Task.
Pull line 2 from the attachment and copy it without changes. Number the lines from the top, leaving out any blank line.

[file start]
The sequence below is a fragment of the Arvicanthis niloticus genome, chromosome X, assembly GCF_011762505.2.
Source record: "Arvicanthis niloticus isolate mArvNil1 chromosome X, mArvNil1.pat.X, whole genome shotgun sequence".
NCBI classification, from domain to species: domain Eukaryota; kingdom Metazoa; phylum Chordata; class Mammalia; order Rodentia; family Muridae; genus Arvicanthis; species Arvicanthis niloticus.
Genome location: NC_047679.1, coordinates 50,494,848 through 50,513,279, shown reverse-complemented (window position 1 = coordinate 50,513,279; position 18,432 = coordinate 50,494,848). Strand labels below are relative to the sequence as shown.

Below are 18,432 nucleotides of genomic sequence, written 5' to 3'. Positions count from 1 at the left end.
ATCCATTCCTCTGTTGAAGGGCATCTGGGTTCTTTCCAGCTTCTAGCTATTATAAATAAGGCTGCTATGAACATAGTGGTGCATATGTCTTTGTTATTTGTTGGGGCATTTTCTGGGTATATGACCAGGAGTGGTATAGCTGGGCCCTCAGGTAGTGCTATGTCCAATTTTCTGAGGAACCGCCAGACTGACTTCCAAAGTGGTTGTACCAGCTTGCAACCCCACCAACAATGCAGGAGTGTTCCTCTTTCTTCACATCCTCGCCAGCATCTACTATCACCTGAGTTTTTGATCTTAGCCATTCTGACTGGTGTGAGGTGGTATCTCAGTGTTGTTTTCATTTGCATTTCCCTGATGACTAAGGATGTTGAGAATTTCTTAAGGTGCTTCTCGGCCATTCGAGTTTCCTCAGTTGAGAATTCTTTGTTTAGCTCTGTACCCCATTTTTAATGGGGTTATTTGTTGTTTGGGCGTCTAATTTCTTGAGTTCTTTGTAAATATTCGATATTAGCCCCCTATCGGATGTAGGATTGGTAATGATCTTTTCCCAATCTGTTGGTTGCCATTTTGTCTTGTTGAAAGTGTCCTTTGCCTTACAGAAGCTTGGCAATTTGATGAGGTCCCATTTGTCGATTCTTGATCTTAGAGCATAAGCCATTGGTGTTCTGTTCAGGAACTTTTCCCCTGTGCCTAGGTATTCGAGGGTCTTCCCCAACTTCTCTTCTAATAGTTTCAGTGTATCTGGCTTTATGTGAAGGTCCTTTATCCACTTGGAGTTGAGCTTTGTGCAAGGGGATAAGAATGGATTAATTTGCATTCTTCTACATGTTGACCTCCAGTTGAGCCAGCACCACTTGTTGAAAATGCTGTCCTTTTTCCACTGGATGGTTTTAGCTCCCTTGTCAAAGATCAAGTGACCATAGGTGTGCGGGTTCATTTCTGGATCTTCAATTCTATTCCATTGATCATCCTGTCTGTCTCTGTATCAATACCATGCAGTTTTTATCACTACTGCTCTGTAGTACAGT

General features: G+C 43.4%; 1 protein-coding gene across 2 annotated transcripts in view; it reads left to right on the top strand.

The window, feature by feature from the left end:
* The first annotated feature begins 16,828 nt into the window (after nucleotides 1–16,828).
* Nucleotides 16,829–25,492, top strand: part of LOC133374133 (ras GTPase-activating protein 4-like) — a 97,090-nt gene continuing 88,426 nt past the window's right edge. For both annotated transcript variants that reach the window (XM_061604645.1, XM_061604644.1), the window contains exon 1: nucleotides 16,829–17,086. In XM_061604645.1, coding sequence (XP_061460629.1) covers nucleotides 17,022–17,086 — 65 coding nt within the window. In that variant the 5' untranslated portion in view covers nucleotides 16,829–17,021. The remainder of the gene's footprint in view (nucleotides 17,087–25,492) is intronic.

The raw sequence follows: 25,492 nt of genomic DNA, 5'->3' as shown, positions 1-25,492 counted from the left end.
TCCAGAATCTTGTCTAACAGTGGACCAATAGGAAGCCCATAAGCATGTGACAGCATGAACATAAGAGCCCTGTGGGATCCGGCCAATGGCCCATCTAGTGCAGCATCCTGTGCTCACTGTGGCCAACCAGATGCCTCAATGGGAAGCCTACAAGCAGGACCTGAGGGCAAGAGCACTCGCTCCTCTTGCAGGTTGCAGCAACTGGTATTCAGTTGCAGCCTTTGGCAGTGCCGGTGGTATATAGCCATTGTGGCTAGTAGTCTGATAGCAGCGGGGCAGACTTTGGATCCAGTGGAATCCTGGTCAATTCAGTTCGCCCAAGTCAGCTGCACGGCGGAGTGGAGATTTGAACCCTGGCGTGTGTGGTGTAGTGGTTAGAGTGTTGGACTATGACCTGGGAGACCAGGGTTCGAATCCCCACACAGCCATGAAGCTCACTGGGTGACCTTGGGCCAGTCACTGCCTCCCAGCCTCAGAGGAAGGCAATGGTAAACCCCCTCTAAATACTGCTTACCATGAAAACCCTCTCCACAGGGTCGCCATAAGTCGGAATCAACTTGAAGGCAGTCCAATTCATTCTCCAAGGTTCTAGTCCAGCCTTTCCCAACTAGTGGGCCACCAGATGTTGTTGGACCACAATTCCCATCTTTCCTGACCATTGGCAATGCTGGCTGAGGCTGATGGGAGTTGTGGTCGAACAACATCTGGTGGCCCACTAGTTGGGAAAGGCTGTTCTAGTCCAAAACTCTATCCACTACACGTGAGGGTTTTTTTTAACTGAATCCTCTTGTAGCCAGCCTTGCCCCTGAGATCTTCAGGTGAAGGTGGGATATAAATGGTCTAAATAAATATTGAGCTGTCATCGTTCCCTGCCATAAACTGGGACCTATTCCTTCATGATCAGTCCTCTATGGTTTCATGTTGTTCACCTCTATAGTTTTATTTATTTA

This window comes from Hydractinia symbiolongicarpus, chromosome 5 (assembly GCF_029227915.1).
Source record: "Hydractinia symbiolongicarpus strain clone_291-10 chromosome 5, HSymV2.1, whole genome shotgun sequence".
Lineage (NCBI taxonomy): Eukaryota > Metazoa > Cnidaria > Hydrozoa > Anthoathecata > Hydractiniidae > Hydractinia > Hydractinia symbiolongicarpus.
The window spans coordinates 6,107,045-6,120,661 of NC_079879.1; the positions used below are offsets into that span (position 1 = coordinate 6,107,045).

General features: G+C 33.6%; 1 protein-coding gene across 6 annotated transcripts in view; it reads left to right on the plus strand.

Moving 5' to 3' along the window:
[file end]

Source record: "Arvicanthis niloticus isolate mArvNil1 chromosome X, mArvNil1.pat.X, whole genome shotgun sequence".